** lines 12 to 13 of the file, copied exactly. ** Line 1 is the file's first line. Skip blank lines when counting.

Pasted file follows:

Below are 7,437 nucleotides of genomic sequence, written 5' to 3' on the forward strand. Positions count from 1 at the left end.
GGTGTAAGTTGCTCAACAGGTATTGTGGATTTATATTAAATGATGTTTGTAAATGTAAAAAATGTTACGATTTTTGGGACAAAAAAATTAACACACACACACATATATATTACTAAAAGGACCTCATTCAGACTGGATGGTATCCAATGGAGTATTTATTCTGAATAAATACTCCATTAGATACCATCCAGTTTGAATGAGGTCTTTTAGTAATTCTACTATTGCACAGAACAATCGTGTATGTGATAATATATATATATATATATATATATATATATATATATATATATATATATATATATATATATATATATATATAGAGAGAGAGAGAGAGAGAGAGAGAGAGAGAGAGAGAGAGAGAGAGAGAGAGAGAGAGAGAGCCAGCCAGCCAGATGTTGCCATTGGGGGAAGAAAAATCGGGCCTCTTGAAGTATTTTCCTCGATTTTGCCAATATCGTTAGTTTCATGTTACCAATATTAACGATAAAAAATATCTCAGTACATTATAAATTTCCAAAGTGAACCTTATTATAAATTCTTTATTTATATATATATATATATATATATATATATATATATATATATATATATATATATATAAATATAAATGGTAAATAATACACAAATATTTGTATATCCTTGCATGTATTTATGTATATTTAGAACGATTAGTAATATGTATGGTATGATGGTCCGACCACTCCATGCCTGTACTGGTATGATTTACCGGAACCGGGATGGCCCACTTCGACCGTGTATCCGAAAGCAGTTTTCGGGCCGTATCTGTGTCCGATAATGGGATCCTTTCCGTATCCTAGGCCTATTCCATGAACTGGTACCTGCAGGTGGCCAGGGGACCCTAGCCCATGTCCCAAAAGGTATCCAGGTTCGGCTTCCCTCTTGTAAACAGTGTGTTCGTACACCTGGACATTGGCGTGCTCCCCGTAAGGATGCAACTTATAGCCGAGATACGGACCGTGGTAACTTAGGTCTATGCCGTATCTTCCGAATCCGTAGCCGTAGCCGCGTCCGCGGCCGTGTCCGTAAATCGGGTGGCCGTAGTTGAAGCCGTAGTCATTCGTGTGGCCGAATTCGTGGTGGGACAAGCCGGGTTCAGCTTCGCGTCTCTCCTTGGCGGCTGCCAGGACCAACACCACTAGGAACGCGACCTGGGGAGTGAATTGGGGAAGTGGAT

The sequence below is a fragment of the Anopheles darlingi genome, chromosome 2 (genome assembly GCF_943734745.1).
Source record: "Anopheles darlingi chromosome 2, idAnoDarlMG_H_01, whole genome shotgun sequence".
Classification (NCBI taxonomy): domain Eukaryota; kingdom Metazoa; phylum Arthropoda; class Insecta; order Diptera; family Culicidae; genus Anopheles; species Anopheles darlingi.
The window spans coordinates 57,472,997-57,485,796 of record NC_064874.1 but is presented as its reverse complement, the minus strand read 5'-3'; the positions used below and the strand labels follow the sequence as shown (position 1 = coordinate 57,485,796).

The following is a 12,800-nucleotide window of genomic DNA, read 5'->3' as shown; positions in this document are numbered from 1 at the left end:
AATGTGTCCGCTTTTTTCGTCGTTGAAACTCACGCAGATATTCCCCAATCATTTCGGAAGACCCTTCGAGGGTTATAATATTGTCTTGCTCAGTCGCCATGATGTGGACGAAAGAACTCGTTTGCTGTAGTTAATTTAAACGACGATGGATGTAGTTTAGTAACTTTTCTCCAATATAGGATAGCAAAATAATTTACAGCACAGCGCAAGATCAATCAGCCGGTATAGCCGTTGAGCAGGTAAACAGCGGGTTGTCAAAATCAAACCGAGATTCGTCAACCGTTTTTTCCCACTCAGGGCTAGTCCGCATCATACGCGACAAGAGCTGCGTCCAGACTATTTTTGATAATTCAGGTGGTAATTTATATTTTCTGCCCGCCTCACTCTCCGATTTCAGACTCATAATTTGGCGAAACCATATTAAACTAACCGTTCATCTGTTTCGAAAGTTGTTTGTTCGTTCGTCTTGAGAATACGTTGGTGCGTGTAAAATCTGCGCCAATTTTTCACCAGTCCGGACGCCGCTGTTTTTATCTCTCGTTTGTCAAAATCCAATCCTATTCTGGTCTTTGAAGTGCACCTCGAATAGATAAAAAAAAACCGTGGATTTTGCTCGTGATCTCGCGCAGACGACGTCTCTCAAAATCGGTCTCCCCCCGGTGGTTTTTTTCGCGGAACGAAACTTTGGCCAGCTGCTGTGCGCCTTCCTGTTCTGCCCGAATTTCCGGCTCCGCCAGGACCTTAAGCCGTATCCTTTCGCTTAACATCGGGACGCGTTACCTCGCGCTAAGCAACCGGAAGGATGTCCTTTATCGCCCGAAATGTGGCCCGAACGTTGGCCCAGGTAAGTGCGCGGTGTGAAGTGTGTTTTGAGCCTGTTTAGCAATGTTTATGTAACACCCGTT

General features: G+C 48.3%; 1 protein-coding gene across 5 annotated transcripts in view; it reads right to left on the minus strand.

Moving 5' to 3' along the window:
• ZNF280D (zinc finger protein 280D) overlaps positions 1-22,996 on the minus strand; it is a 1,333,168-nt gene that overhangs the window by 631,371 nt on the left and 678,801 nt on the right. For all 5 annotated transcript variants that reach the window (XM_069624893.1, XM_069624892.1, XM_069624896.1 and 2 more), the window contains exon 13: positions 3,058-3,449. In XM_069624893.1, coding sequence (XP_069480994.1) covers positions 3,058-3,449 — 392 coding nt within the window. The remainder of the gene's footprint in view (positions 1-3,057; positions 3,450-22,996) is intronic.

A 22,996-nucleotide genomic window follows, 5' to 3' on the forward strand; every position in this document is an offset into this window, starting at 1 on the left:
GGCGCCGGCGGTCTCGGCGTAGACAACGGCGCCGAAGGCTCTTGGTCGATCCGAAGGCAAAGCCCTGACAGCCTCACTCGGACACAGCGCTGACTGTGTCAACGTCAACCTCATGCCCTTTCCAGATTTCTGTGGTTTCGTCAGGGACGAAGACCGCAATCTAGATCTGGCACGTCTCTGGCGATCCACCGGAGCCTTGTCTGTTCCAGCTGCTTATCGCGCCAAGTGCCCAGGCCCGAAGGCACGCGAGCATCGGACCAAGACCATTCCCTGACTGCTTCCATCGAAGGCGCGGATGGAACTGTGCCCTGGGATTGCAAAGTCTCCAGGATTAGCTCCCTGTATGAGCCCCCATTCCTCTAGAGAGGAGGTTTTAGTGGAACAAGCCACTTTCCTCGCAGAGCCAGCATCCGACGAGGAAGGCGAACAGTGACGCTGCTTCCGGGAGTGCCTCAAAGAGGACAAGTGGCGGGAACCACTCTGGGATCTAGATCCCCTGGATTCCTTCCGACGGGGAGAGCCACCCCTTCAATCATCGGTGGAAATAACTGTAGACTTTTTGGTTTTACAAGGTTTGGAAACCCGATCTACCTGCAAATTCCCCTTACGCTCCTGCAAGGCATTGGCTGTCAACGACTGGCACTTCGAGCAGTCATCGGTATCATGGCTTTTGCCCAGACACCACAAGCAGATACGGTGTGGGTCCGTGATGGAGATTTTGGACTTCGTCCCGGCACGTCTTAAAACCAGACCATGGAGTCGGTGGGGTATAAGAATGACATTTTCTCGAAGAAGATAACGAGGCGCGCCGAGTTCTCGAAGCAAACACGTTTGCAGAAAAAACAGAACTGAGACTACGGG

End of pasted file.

A 22,996-nucleotide genomic window follows, 5' to 3' on the forward strand; every position in this document is an offset into this window, starting at 1 on the left:
GGCGCCGGCGGTCTCGGCGTAGACAACGGCGCCGAAGGCTCTTGGTCGATCCGAAGGCAAAGCCCTGACAGCCTCACTCGGACACAGCGCTGACTGTGTCAACGTCAACCTCATGCCCTTTCCAGATTTCTGTGGTTTCGTCAGGGACGAAGACCGCAATCTAGATCTGGCACGTCTCTGGCGATCCACCGGAGCCTTGTCTGTTCCAGCTGCTTATCGCGCCAAGTGCCCAGGCCCGAAGGCACGCGAGCATCGGACCAAGACCATTCCCTGACTGCTTCCATCGAAGGCGCGGATGGAACTGTGCCCTGGGATTGCAAAGTCTCCAGGATTAGCTCCCTGTATGAGCCCCCATTCCTCTAGAGAGGAGGTTTTAGTGGAACAAGCCACTTTCCTCGCAGAGCCAGCATCCGACGAGGAAGGCGAACAGTGACGCTGCTTCCGGGAGTGCCTCAAAGAGGACAAGTGGCGGGAACCACTCTGGGATCTAGATCCCCTGGATTCCTTCCGACGGGGAGAGCCACCCCTTCAATCATCGGTGGAAATAACTGTAGACTTTTTGGTTTTACAAGGTTTGGAAACCCGATCTACCTGCAAATTCCCCTTACGCTCCTGCAAGGCATTGGCTGTCAACGACTGGCACTTCGAGCAGTCATCGGTATCATGGCTTTTGCCCAGACACCACAAGCAGATACGGTGTGGGTCCGTGATGGAGATTTTGGACTTCGTCCCGGCACGTCTTAAAACCAGACCATGGAGTCGGTGGGGTATAAGAATGACATTTTCTCGAAGAAGATAACGAGGCGCGCCGAGTTCTCGAAGCAAACACGTTTGCAGAAAAAACAGAACTGAGACTACGGG